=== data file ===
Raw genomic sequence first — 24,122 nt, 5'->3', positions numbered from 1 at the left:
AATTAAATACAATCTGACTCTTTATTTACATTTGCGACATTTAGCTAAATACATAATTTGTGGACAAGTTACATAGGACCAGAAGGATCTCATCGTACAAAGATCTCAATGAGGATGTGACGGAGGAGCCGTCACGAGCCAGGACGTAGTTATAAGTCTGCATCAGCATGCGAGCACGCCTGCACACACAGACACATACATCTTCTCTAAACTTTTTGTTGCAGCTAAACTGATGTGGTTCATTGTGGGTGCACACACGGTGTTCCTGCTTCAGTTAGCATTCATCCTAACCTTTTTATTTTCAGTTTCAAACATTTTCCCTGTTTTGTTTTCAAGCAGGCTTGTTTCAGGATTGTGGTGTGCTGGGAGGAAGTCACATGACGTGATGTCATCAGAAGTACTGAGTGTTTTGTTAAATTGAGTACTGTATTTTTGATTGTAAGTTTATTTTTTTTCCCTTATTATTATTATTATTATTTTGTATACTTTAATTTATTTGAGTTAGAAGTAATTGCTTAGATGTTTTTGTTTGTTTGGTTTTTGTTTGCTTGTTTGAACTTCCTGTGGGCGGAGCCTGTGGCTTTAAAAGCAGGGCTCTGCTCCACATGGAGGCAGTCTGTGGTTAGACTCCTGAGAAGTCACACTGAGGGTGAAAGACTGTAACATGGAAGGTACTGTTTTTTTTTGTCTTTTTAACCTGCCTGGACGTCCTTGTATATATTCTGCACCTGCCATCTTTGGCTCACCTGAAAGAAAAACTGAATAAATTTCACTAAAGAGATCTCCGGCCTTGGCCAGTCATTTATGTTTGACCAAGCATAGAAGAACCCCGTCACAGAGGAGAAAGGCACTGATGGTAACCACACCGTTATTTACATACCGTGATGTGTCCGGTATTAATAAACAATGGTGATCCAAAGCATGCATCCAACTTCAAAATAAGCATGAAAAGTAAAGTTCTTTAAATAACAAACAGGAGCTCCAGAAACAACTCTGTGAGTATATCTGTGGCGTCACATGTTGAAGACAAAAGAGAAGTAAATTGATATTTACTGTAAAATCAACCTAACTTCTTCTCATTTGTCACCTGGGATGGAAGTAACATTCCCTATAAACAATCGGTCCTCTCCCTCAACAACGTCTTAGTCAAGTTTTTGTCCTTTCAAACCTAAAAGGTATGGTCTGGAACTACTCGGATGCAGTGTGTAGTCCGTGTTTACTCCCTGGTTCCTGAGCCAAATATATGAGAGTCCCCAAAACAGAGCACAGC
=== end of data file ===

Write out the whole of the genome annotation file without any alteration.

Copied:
Raw genomic sequence first — 24,122 nt, 5'->3', positions numbered from 1 at the left:
AATTAAATACAATCTGACTCTTTATTTACATTTGCGACATTTAGCTAAATACATAATTTGTGGACAAGTTACATAGGACCAGAAGGATCTCATCGTACAAAGATCTCAATGAGGATGTGACGGAGGAGCCGTCACGAGCCAGGACGTAGTTATAAGTCTGCATCAGCATGCGAGCACGCCTGCACACACAGACACATACATCTTCTCTAAACTTTTTGTTGCAGCTAAACTGATGTGGTTCATTGTGGGTGCACACACGGTGTTCCTGCTTCAGTTAGCATTCATCCTAACCTTTTTATTTTCAGTTTCAAACATTTTCCCTGTTTTGTTTTCAAGCAGGCTTGTTTCAGGATTGTGGTGTGCTGGGAGGAAGTCACATGACGTGATGTCATCAGAAGTACTGAGTGTTTTGTTAAATTGAGTACTGTATTTTTGATTGTAAGTTTATTTTTTTTCCCTTATTATTATTATTATTATTTTGTATACTTTAATTTATTTGAGTTAGAAGTAATTGCTTAGATGTTTTTGTTTGTTTGGTTTTTGTTTGCTTGTTTGAACTTCCTGTGGGCGGAGCCTGTGGCTTTAAAAGCAGGGCTCTGCTCCACATGGAGGCAGTCTGTGGTTAGACTCCTGAGAAGTCACACTGAGGGTGAAAGACTGTAACATGGAAGGTACTGTTTTTTTTTGTCTTTTTAACCTGCCTGGACGTCCTTGTATATATTCTGCACCTGCCATCTTTGGCTCACCTGAAAGAAAAACTGAATAAATTTCACTAAAGAGATCTCCGGCCTTGGCCAGTCATTTATGTTTGACCAAGCATAGAAGAACCCCGTCACAGAGGAGAAAGGCACTGATGGTAACCACACCGTTATTTACATACCGTGATGTGTCCGGTATTAATAAACAATGGTGATCCAAAGCATGCATCCAACTTCAAAATAAGCATGAAAAGTAAAGTTCTTTAAATAACAAACAGGAGCTCCAGAAACAACTCTGTGAGTATATCTGTGGCGTCACATGTTGAAGACAAAAGAGAAGTAAATTGATATTTACTGTAAAATCAACCTAACTTCTTCTCATTTGTCACCTGGGATGGAAGTAACATTCCCTATAAACAATCGGTCCTCTCCCTCAACAACGTCTTAGTCAAGTTTTTGTCCTTTCAAACCTAAAAGGTATGGTCTGGAACTACTCGGATGCAGTGTGTAGTCCGTGTTTACTCCCTGGTTCCTGAGCCAAATATATGAGAGTCCCCAAAACAGAGCACAGC